Slimmer and lighter cameras promised
DSLR snappers benefit from enhanced lens technology
Significantly lighter and more compact DSLR cameras and lenses are on the way from Olympus and Matsushita, thanks to the development of new lens technology.
The MFTS promises smaller and lighter cameras
The two firms have pledged to work together to produce lighter and more compact interchangeable lens type digital camera systems based on the Micro Four Thirds System (MFTS) standard, which builds on the existing Four Thirds System (FTS) standard developed by Olympus and Kodak.
The MFTS uses the same 18 x 13.5mm sensor size as the FTS does, but enables slimmer cameras by removing the need for an optical viewfinder and mirror box.
Removing the mirror box allows for a 50 per cent shorter flange-back distance, but removal of the optical viewfinder means users are forced to frame images using the camera’s LCD display.
More compact lenses are also expected to be developed, particularly in the wide-angle and high-power zoom range.
It’s worth noting that existing FTS lenses can be used on snappers based on the new MFTS technology, thanks to a specialist adaptor.
Neither firm has announced when they’ll release cameras or lenses based on the MFTS standard.
Horses ... courses ... hmmm
I used to shoot with a Finepix S5000 - the digital viewfinder was great in that I saw 100% of the frame I was getting, against the 95% of the frame I'm seeing on the K20d's optical viewfinder ... but there are situations where the Finepix just couldn't get enough light to see what I was shooting in darker conditions, whereas with the optical, my eyes would adjust to the low light level.
The ability to frame consistently does away with a bit of the post production work, editing out what ended up on the edge of an image but you couldn't see it ... but the optics certainly perform in areas where the sensors "live view" don't/can't.
As for the sensor size, everyone just got hung up on it and the manufacturers responded. Even Pentax, with their quite impressive APSC nearly fifteen megapixel sensor have bowed to the "trend" and are working on a full frame. What is possible with sensors is improving so that size doesn't really count any more and cross talk is being eliminated ... Fuji's newer HDR sensors pack twice the sensors in the same area (two sensors for every image pixel to achieve the HDR image) so ... size doesn't matter ... or, I don't care any more as to what bloke tells me that this <------> is six inches.
Re: crapaculous EVF
My goodness, I do I believe we may have hit on a problem. Or perhaps the manufacturers have thought of this already, and are innovating with a new generation EVF: higher resolution and more responsive. Been done before, no reason why it couldn't be done again. Unfortunately, because typical sensors and LCDs do not have equivalent dot layouts, there is inevitably a bit of real-time processing that has to be done to get from one to the other, but nothing a bit of extra grunt can't obviate. Bear in mind that semi-pro and better cameras (i.e. primarily DLSRs) have traditionally had more grunt than consumer compacts anyway (witness writing speeds etc), so we really don't know what kind of EVF performance they could already be capable of if effort was put into making it usable, as it surely will be.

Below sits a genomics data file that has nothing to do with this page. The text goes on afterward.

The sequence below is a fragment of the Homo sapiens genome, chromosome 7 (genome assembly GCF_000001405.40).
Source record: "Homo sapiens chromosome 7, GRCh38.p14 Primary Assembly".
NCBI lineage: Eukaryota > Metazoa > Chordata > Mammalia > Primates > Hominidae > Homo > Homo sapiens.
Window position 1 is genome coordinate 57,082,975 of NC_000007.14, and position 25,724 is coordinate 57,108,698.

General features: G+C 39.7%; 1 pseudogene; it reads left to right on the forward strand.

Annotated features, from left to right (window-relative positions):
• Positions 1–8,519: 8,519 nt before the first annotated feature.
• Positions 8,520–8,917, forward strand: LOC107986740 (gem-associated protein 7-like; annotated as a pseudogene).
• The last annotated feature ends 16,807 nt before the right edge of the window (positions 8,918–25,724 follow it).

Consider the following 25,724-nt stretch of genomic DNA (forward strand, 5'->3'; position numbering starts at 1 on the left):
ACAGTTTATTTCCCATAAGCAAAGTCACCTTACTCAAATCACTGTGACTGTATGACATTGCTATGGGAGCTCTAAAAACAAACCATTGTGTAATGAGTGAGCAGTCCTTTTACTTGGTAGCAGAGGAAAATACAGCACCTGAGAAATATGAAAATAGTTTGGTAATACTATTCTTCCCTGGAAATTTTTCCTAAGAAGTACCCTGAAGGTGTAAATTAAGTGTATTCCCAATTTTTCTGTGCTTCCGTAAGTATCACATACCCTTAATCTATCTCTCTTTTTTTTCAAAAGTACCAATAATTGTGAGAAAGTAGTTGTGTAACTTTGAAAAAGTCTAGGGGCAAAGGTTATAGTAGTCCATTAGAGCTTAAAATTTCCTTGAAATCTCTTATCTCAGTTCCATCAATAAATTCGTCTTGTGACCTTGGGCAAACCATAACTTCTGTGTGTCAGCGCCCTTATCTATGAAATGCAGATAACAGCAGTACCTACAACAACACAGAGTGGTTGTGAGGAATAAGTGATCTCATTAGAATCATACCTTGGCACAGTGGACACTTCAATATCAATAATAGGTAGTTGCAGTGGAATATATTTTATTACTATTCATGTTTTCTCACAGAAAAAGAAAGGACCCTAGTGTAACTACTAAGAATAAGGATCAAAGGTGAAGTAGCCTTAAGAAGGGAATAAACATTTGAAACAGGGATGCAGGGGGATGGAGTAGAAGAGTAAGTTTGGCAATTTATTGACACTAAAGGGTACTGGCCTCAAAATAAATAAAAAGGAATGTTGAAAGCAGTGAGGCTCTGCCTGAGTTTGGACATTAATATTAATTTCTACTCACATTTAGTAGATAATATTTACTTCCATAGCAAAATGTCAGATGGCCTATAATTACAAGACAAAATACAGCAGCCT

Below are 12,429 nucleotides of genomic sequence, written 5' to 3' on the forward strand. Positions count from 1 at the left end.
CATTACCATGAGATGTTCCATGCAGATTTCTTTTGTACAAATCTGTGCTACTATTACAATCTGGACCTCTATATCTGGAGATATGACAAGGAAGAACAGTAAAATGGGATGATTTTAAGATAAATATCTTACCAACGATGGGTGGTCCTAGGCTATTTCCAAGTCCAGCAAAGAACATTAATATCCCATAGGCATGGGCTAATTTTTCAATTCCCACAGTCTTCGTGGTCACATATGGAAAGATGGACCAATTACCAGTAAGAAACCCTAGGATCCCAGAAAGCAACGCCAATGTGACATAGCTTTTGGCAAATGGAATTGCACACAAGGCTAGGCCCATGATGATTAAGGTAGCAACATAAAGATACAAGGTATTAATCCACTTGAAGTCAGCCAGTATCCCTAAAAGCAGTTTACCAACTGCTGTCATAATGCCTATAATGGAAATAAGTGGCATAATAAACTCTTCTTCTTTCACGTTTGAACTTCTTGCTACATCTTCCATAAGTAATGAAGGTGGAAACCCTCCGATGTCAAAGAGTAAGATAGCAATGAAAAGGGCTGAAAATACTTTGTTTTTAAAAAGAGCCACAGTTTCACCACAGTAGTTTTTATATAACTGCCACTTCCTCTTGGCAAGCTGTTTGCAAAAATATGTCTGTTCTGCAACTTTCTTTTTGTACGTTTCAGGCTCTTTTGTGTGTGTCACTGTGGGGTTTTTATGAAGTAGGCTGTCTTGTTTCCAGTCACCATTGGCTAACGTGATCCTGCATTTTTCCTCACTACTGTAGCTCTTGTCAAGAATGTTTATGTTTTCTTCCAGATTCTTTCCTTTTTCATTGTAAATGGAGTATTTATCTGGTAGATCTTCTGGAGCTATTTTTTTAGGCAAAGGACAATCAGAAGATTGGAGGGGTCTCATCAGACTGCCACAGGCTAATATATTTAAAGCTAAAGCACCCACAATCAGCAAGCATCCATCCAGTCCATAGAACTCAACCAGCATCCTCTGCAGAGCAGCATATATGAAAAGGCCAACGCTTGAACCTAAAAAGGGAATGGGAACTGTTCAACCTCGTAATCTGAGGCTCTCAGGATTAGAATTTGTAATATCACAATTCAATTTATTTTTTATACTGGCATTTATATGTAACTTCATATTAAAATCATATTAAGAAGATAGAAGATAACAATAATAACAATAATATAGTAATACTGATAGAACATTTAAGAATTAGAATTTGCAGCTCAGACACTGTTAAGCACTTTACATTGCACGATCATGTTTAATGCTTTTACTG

I say give them a chance; it won't be to everyone's tastes, but I agree with the dpreview analysis that this is "without doubt the most exciting digital photography announcement this year".
<i> martyn • Wednesday 6th August 2008 10:54 GMT
The sensor lets you see straight through the lens (which you couldn't with a film camera) so why keep an expensive complicated and unnecessary piece of machinery? </i>
errr.... do you even know what a SLR is to have posted that comment? indeed that is the single biggest advantage of an SLR is that you DO look straight down the capture lens.
so we replace the mostly excellent pentamirror/pentaprism and reflex mirror with a totally craptacular electronic viewfinder...
don't get me wrong live view on the new DSLR's is a far far better feature than I had it pegged to be, really useful for macro focussing and for landscape composition... but you'd never want to actually shoot anything that's not static (ie 95% of real world shooting) with that nor would you with an EVF
>> The sensor lets you see straight through the lens (which you couldn't
>> with a film camera) so why keep an expensive complicated and
>> unnecessary piece of machinery?
I don't own an SLR, I own a bridge-camera. I can tell you that its EVF is its weakest feature (although the fold-out 2" display is probably its best). Why? Because a good EVF will have a resolution of about 0.2 MP and refresh at 60 Hz - where as the resolution and refresh rate on an optical view finder will probably outperform the human eye.
Another point is that most CMOS sensors used on dSLR cameras are not suitable for constant exposure, so it would require a different type of sensor. Chance are it wouldn't perform as well as a regular sensor.
@ martyn, stu
You may be taking a digital representation of what you see, but in no way other than basic composition does what you see on your LCD represent the final image.
I'm not saying there aren't advantages to LCD viewfinding, as anyone who's ever put their joints out wrapping themselves round a tripod trying to get to that tiny aperture at the back of their camera for a tricky macro shot will testify. But there are gizmos out there already to help with that.
Until LCD can match the response time, colour gamut and resolution of at the very least the camera's own sensor, never mind what I can see with my own eyes through the lens, I'll be sticking with my nice lo-tech, hi-quality viewfinder thank you very much.